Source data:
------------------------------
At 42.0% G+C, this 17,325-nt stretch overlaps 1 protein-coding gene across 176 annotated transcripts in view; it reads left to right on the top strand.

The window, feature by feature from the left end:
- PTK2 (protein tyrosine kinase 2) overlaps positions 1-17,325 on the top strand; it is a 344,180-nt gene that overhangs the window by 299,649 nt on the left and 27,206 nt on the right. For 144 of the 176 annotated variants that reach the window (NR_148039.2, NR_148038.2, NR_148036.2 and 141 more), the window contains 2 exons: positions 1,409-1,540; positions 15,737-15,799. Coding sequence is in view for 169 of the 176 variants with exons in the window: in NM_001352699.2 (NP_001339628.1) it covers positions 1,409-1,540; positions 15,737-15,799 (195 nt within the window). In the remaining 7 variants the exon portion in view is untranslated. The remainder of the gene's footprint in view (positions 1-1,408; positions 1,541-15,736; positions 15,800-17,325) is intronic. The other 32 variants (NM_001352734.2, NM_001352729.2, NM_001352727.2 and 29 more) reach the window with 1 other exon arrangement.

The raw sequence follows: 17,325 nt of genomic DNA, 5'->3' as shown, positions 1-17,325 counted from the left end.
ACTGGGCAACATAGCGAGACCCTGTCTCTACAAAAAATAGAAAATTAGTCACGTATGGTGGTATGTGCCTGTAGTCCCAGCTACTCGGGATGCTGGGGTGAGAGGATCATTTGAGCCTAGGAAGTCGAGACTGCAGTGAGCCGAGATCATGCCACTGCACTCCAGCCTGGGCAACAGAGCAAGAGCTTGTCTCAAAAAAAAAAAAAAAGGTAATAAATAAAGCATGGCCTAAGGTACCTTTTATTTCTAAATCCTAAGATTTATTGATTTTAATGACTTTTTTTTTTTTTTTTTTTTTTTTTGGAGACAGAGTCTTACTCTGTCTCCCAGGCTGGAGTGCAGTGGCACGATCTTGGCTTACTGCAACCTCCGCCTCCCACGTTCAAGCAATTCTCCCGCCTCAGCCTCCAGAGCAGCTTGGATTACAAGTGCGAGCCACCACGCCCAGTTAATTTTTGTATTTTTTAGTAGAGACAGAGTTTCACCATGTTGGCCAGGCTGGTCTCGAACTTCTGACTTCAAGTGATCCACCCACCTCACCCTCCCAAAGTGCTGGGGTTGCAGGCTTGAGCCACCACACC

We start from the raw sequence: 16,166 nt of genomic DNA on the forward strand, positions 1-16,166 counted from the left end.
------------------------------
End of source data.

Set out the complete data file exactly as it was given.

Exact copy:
At 42.0% G+C, this 17,325-nt stretch overlaps 1 protein-coding gene across 176 annotated transcripts in view; it reads left to right on the top strand.

The window, feature by feature from the left end:
- PTK2 (protein tyrosine kinase 2) overlaps positions 1-17,325 on the top strand; it is a 344,180-nt gene that overhangs the window by 299,649 nt on the left and 27,206 nt on the right. For 144 of the 176 annotated variants that reach the window (NR_148039.2, NR_148038.2, NR_148036.2 and 141 more), the window contains 2 exons: positions 1,409-1,540; positions 15,737-15,799. Coding sequence is in view for 169 of the 176 variants with exons in the window: in NM_001352699.2 (NP_001339628.1) it covers positions 1,409-1,540; positions 15,737-15,799 (195 nt within the window). In the remaining 7 variants the exon portion in view is untranslated. The remainder of the gene's footprint in view (positions 1-1,408; positions 1,541-15,736; positions 15,800-17,325) is intronic. The other 32 variants (NM_001352734.2, NM_001352729.2, NM_001352727.2 and 29 more) reach the window with 1 other exon arrangement.

The raw sequence follows: 17,325 nt of genomic DNA, 5'->3' as shown, positions 1-17,325 counted from the left end.
ACTGGGCAACATAGCGAGACCCTGTCTCTACAAAAAATAGAAAATTAGTCACGTATGGTGGTATGTGCCTGTAGTCCCAGCTACTCGGGATGCTGGGGTGAGAGGATCATTTGAGCCTAGGAAGTCGAGACTGCAGTGAGCCGAGATCATGCCACTGCACTCCAGCCTGGGCAACAGAGCAAGAGCTTGTCTCAAAAAAAAAAAAAAAGGTAATAAATAAAGCATGGCCTAAGGTACCTTTTATTTCTAAATCCTAAGATTTATTGATTTTAATGACTTTTTTTTTTTTTTTTTTTTTTTTTGGAGACAGAGTCTTACTCTGTCTCCCAGGCTGGAGTGCAGTGGCACGATCTTGGCTTACTGCAACCTCCGCCTCCCACGTTCAAGCAATTCTCCCGCCTCAGCCTCCAGAGCAGCTTGGATTACAAGTGCGAGCCACCACGCCCAGTTAATTTTTGTATTTTTTAGTAGAGACAGAGTTTCACCATGTTGGCCAGGCTGGTCTCGAACTTCTGACTTCAAGTGATCCACCCACCTCACCCTCCCAAAGTGCTGGGGTTGCAGGCTTGAGCCACCACACC

We start from the raw sequence: 16,166 nt of genomic DNA on the forward strand, positions 1-16,166 counted from the left end.